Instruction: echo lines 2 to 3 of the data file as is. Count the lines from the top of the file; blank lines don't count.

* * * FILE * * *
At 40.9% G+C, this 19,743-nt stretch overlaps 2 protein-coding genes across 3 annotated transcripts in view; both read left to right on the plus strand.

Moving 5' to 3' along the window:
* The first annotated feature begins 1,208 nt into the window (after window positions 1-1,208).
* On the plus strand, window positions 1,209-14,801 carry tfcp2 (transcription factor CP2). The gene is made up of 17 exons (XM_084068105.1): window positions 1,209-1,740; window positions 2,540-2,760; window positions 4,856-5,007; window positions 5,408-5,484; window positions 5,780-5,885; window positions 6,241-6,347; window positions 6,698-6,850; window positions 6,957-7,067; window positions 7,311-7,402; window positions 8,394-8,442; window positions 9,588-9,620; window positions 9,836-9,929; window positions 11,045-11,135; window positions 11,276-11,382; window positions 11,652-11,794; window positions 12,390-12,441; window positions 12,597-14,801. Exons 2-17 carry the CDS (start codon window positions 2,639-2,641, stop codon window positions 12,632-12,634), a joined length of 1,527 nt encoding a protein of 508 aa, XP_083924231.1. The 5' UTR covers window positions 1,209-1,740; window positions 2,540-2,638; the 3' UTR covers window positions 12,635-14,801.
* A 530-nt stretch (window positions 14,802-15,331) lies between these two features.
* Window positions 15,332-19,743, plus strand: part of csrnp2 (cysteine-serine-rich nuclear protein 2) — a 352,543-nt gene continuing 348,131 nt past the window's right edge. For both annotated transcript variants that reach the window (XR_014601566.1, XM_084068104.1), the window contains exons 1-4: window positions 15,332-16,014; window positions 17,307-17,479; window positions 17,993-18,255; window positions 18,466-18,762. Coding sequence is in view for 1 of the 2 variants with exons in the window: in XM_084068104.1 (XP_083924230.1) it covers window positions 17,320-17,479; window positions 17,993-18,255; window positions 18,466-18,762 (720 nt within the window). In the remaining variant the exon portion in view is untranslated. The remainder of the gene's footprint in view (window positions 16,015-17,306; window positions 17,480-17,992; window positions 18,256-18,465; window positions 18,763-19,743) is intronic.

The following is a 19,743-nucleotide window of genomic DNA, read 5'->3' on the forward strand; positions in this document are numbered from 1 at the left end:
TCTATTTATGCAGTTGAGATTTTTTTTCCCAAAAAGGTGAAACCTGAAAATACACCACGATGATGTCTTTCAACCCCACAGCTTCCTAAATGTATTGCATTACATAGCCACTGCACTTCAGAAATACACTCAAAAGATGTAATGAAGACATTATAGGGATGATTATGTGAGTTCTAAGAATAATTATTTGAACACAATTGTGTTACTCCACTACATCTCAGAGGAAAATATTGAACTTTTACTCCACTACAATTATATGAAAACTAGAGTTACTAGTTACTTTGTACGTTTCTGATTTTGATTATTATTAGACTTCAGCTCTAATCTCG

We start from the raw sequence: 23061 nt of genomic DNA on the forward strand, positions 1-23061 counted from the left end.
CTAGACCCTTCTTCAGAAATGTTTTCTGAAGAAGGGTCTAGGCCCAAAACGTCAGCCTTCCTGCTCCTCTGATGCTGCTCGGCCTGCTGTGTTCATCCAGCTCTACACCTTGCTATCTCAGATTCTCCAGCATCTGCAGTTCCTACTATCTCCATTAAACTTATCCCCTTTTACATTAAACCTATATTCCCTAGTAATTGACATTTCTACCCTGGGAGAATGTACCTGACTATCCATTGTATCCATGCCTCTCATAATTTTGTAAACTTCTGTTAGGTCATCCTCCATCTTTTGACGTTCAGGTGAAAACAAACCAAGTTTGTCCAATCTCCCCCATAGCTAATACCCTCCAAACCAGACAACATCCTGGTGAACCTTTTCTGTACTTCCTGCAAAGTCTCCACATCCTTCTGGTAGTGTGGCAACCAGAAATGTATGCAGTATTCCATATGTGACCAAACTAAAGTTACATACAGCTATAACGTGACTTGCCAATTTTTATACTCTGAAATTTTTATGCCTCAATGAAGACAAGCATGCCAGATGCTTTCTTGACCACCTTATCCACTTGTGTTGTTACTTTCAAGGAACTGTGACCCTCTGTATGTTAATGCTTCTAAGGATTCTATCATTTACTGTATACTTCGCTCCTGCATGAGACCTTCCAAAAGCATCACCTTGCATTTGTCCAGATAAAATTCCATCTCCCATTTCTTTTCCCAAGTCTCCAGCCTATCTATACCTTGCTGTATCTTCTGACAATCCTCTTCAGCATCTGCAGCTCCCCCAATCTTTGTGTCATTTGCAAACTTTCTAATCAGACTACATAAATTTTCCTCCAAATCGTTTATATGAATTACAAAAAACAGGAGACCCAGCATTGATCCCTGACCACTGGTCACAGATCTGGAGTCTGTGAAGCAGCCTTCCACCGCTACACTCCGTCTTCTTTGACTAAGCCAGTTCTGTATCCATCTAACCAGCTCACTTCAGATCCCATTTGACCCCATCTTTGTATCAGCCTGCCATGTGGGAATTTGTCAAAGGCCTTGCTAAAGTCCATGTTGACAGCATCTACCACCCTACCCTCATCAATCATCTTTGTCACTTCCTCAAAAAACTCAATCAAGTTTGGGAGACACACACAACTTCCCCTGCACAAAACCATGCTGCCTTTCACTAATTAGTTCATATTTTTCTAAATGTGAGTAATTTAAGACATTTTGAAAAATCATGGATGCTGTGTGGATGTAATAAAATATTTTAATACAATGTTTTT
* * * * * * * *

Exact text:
Moving 5' to 3' along the window:
* The first annotated feature begins 1,208 nt into the window (after window positions 1-1,208).